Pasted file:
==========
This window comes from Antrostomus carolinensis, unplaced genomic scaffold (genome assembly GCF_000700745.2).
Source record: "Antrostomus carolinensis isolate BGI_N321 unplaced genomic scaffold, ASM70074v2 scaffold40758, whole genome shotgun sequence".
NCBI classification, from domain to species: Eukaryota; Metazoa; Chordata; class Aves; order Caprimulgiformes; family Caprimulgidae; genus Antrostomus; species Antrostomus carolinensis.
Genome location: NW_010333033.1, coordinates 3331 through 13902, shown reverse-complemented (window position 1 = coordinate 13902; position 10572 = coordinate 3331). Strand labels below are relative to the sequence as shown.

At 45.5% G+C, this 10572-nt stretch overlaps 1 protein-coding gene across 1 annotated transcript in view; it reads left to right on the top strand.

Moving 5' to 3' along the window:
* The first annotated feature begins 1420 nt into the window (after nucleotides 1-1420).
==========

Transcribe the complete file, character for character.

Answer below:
This window comes from Antrostomus carolinensis, unplaced genomic scaffold (genome assembly GCF_000700745.2).
Source record: "Antrostomus carolinensis isolate BGI_N321 unplaced genomic scaffold, ASM70074v2 scaffold40758, whole genome shotgun sequence".
NCBI classification, from domain to species: Eukaryota; Metazoa; Chordata; class Aves; order Caprimulgiformes; family Caprimulgidae; genus Antrostomus; species Antrostomus carolinensis.
Genome location: NW_010333033.1, coordinates 3331 through 13902, shown reverse-complemented (window position 1 = coordinate 13902; position 10572 = coordinate 3331). Strand labels below are relative to the sequence as shown.

At 45.5% G+C, this 10572-nt stretch overlaps 1 protein-coding gene across 1 annotated transcript in view; it reads left to right on the top strand.

Moving 5' to 3' along the window:
* The first annotated feature begins 1420 nt into the window (after nucleotides 1-1420).